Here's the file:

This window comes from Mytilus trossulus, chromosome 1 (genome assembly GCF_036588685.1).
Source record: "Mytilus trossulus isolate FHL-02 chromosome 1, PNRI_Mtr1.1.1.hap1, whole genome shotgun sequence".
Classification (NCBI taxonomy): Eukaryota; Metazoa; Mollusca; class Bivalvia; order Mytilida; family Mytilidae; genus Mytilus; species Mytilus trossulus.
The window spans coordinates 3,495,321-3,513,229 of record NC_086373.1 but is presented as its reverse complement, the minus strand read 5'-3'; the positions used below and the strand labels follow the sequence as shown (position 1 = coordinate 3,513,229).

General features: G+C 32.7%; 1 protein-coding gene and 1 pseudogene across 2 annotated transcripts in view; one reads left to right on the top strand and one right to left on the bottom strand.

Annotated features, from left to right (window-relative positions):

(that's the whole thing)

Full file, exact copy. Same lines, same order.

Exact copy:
This window comes from Mytilus trossulus, chromosome 1 (genome assembly GCF_036588685.1).
Source record: "Mytilus trossulus isolate FHL-02 chromosome 1, PNRI_Mtr1.1.1.hap1, whole genome shotgun sequence".
Classification (NCBI taxonomy): Eukaryota; Metazoa; Mollusca; class Bivalvia; order Mytilida; family Mytilidae; genus Mytilus; species Mytilus trossulus.
The window spans coordinates 3,495,321-3,513,229 of record NC_086373.1 but is presented as its reverse complement, the minus strand read 5'-3'; the positions used below and the strand labels follow the sequence as shown (position 1 = coordinate 3,513,229).

General features: G+C 32.7%; 1 protein-coding gene and 1 pseudogene across 2 annotated transcripts in view; one reads left to right on the top strand and one right to left on the bottom strand.

Annotated features, from left to right (window-relative positions):